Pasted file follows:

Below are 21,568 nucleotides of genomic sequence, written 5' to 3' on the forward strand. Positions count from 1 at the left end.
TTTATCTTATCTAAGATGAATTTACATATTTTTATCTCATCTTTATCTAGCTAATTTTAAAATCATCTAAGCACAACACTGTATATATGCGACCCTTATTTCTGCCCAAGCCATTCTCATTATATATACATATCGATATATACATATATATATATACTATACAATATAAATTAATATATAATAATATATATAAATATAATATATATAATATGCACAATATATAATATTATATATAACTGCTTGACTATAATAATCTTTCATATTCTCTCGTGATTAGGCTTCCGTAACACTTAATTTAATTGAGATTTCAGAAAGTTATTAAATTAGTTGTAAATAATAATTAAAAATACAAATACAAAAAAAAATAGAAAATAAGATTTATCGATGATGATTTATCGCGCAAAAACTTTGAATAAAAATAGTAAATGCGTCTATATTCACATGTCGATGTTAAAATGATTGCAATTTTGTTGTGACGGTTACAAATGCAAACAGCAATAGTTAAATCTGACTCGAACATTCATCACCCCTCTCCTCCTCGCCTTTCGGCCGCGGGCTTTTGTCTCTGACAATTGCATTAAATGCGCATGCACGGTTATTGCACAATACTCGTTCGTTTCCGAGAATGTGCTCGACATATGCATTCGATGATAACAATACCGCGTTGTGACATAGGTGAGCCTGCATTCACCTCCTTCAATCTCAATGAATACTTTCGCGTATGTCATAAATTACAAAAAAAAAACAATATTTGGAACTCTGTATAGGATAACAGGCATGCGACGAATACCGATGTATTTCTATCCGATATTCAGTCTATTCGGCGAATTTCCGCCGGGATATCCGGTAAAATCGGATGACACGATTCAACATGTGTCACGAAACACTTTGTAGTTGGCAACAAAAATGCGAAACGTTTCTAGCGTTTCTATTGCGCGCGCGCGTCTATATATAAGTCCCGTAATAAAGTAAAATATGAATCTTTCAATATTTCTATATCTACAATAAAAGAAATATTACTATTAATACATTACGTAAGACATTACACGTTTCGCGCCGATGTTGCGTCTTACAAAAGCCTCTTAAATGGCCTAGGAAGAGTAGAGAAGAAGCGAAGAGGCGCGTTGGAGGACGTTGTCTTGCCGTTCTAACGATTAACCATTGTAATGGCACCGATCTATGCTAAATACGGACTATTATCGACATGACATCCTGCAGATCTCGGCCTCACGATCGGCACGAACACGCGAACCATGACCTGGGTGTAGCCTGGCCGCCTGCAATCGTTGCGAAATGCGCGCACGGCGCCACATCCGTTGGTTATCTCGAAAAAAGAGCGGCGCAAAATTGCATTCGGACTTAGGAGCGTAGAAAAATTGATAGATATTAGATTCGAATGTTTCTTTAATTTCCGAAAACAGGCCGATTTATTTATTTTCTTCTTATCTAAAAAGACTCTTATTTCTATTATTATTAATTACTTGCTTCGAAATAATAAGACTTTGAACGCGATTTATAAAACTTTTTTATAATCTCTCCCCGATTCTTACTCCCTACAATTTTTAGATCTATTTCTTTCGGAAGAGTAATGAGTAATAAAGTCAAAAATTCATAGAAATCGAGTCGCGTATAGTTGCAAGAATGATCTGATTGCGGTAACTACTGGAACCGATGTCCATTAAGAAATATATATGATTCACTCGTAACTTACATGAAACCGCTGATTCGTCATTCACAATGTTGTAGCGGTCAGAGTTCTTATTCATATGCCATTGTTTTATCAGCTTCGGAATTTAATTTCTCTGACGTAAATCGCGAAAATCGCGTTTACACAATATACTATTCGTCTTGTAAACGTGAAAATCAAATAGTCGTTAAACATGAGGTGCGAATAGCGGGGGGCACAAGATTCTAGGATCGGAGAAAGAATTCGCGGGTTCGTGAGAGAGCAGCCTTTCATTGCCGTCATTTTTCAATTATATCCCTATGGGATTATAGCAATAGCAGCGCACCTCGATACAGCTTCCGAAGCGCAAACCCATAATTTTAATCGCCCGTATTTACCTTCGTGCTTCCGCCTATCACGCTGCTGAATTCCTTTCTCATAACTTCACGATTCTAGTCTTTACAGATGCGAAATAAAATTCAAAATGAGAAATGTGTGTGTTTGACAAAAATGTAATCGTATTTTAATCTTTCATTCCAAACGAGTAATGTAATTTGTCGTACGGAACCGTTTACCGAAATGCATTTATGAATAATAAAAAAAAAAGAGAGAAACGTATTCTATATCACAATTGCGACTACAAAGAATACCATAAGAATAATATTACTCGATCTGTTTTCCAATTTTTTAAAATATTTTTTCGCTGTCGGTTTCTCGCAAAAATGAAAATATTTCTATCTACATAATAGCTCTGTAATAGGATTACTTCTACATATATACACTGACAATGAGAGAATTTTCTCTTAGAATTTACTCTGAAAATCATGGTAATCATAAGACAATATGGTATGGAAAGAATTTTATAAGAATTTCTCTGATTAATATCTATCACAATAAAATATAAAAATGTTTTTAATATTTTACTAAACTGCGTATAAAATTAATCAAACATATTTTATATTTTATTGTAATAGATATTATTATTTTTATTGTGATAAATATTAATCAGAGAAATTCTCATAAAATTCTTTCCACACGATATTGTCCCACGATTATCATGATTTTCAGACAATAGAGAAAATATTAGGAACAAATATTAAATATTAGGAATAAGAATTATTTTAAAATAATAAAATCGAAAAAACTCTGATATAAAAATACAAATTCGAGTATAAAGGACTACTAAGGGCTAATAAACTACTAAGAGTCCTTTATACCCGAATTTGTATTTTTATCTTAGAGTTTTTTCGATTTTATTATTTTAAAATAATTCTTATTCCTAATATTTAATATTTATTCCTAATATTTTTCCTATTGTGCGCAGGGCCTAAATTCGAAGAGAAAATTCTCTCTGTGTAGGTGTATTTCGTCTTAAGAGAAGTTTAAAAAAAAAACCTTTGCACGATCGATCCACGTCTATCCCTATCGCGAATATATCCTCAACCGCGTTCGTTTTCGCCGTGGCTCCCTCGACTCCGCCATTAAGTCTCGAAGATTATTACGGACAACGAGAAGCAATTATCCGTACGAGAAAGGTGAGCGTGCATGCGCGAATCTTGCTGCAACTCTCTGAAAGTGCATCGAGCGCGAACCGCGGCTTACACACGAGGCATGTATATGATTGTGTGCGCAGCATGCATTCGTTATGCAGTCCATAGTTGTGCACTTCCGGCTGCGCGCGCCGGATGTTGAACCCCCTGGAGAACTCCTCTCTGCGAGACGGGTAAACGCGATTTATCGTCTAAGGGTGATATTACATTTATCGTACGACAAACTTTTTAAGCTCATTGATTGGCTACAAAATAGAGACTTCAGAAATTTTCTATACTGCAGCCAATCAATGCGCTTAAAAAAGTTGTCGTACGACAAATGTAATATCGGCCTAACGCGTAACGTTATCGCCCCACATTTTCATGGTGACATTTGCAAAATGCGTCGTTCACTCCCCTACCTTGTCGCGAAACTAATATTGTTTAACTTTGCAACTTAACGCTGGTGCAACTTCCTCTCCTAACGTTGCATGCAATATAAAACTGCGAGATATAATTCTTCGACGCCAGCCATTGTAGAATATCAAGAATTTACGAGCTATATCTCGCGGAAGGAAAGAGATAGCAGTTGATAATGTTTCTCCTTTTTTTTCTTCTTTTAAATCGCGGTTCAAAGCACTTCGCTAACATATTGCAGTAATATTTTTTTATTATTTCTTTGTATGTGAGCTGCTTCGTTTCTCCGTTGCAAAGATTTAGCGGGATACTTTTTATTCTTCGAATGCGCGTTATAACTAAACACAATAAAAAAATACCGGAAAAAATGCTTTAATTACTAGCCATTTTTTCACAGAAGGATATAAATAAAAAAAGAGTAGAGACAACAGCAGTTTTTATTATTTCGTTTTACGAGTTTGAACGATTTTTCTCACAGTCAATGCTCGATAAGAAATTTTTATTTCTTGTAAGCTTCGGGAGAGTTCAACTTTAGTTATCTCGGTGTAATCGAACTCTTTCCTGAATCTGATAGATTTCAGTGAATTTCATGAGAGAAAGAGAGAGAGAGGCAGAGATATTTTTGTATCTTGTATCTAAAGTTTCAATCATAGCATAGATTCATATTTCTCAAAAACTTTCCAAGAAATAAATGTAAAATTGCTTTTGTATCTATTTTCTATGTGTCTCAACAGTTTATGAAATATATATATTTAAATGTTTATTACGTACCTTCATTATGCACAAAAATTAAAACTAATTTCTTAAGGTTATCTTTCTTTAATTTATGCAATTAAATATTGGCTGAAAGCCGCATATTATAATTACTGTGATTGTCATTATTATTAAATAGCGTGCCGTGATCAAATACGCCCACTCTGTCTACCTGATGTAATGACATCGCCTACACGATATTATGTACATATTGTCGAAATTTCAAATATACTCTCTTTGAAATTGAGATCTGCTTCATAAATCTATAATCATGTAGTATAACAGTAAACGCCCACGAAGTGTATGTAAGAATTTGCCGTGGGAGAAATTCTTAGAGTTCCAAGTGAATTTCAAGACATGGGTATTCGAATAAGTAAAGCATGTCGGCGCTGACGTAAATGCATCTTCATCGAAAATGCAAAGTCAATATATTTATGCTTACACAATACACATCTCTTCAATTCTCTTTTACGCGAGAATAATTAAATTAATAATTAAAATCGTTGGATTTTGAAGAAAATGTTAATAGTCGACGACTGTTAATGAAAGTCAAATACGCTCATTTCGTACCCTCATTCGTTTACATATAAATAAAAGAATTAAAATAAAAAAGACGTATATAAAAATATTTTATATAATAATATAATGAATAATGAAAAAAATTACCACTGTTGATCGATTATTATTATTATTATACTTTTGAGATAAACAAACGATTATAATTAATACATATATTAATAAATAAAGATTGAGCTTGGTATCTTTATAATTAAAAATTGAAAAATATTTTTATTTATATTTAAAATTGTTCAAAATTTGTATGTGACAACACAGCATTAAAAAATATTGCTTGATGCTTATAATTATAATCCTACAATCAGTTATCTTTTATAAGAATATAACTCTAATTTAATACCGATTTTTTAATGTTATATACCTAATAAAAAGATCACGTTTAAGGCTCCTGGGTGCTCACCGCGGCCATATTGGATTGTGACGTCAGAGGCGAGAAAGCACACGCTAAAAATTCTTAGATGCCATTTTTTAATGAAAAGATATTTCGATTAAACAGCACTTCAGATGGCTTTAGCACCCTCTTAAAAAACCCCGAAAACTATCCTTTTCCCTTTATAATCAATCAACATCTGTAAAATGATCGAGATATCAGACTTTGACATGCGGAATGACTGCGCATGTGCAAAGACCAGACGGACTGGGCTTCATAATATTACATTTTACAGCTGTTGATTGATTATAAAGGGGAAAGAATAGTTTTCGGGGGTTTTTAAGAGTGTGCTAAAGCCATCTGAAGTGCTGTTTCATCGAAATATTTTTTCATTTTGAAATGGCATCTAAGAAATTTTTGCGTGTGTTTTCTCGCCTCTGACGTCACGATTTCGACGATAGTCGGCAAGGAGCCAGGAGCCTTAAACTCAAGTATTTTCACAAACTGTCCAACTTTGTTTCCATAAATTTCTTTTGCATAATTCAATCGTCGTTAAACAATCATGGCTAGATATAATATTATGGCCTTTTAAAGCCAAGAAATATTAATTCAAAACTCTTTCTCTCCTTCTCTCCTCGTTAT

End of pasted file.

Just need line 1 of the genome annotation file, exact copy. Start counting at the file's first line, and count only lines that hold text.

Below are 21,568 nucleotides of genomic sequence, written 5' to 3' on the forward strand. Positions count from 1 at the left end.